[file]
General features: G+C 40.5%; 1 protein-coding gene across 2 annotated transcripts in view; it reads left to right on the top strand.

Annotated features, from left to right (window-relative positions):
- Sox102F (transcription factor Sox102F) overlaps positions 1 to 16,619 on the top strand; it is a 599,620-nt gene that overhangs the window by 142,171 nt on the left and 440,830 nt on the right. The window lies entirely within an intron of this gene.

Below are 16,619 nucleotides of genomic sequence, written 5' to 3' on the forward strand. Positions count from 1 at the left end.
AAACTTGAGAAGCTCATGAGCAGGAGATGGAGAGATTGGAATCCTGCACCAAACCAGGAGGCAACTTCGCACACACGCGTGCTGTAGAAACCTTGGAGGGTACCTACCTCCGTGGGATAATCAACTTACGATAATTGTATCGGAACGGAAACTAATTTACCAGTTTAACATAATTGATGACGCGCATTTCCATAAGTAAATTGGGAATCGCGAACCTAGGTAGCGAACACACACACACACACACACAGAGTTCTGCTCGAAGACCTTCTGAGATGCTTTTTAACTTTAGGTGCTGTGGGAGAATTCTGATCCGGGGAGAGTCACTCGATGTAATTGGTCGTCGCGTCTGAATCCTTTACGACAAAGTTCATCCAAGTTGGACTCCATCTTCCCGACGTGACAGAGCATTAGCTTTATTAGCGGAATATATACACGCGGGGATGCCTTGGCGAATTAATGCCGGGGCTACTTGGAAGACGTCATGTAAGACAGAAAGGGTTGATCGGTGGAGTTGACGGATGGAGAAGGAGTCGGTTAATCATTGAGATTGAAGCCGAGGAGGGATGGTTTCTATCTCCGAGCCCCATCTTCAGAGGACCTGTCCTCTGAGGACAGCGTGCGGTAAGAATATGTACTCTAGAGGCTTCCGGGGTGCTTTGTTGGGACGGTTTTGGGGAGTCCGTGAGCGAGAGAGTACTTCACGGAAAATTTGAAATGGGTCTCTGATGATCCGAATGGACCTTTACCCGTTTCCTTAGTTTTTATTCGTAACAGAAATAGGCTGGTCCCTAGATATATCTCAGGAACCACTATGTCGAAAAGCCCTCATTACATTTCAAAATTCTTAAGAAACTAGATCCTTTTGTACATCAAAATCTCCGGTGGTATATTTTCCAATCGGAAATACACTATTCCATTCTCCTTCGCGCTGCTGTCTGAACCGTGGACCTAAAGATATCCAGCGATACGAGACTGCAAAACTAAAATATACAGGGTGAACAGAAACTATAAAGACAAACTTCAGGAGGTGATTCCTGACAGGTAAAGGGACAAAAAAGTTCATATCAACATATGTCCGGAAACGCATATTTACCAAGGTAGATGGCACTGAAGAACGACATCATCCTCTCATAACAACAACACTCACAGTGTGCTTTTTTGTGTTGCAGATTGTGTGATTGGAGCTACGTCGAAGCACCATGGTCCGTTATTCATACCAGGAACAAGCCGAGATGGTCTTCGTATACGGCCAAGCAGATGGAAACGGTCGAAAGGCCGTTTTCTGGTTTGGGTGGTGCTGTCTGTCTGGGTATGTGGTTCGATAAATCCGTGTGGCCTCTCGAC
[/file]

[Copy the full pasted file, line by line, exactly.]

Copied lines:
General features: G+C 40.5%; 1 protein-coding gene across 2 annotated transcripts in view; it reads left to right on the top strand.

Annotated features, from left to right (window-relative positions):
- Sox102F (transcription factor Sox102F) overlaps positions 1 to 16,619 on the top strand; it is a 599,620-nt gene that overhangs the window by 142,171 nt on the left and 440,830 nt on the right. The window lies entirely within an intron of this gene.

Below are 16,619 nucleotides of genomic sequence, written 5' to 3' on the forward strand. Positions count from 1 at the left end.
AAACTTGAGAAGCTCATGAGCAGGAGATGGAGAGATTGGAATCCTGCACCAAACCAGGAGGCAACTTCGCACACACGCGTGCTGTAGAAACCTTGGAGGGTACCTACCTCCGTGGGATAATCAACTTACGATAATTGTATCGGAACGGAAACTAATTTACCAGTTTAACATAATTGATGACGCGCATTTCCATAAGTAAATTGGGAATCGCGAACCTAGGTAGCGAACACACACACACACACACACAGAGTTCTGCTCGAAGACCTTCTGAGATGCTTTTTAACTTTAGGTGCTGTGGGAGAATTCTGATCCGGGGAGAGTCACTCGATGTAATTGGTCGTCGCGTCTGAATCCTTTACGACAAAGTTCATCCAAGTTGGACTCCATCTTCCCGACGTGACAGAGCATTAGCTTTATTAGCGGAATATATACACGCGGGGATGCCTTGGCGAATTAATGCCGGGGCTACTTGGAAGACGTCATGTAAGACAGAAAGGGTTGATCGGTGGAGTTGACGGATGGAGAAGGAGTCGGTTAATCATTGAGATTGAAGCCGAGGAGGGATGGTTTCTATCTCCGAGCCCCATCTTCAGAGGACCTGTCCTCTGAGGACAGCGTGCGGTAAGAATATGTACTCTAGAGGCTTCCGGGGTGCTTTGTTGGGACGGTTTTGGGGAGTCCGTGAGCGAGAGAGTACTTCACGGAAAATTTGAAATGGGTCTCTGATGATCCGAATGGACCTTTACCCGTTTCCTTAGTTTTTATTCGTAACAGAAATAGGCTGGTCCCTAGATATATCTCAGGAACCACTATGTCGAAAAGCCCTCATTACATTTCAAAATTCTTAAGAAACTAGATCCTTTTGTACATCAAAATCTCCGGTGGTATATTTTCCAATCGGAAATACACTATTCCATTCTCCTTCGCGCTGCTGTCTGAACCGTGGACCTAAAGATATCCAGCGATACGAGACTGCAAAACTAAAATATACAGGGTGAACAGAAACTATAAAGACAAACTTCAGGAGGTGATTCCTGACAGGTAAAGGGACAAAAAAGTTCATATCAACATATGTCCGGAAACGCATATTTACCAAGGTAGATGGCACTGAAGAACGACATCATCCTCTCATAACAACAACACTCACAGTGTGCTTTTTTGTGTTGCAGATTGTGTGATTGGAGCTACGTCGAAGCACCATGGTCCGTTATTCATACCAGGAACAAGCCGAGATGGTCTTCGTATACGGCCAAGCAGATGGAAACGGTCGAAAGGCCGTTTTCTGGTTTGGGTGGTGCTGTCTGTCTGGGTATGTGGTTCGATAAATCCGTGTGGCCTCTCGAC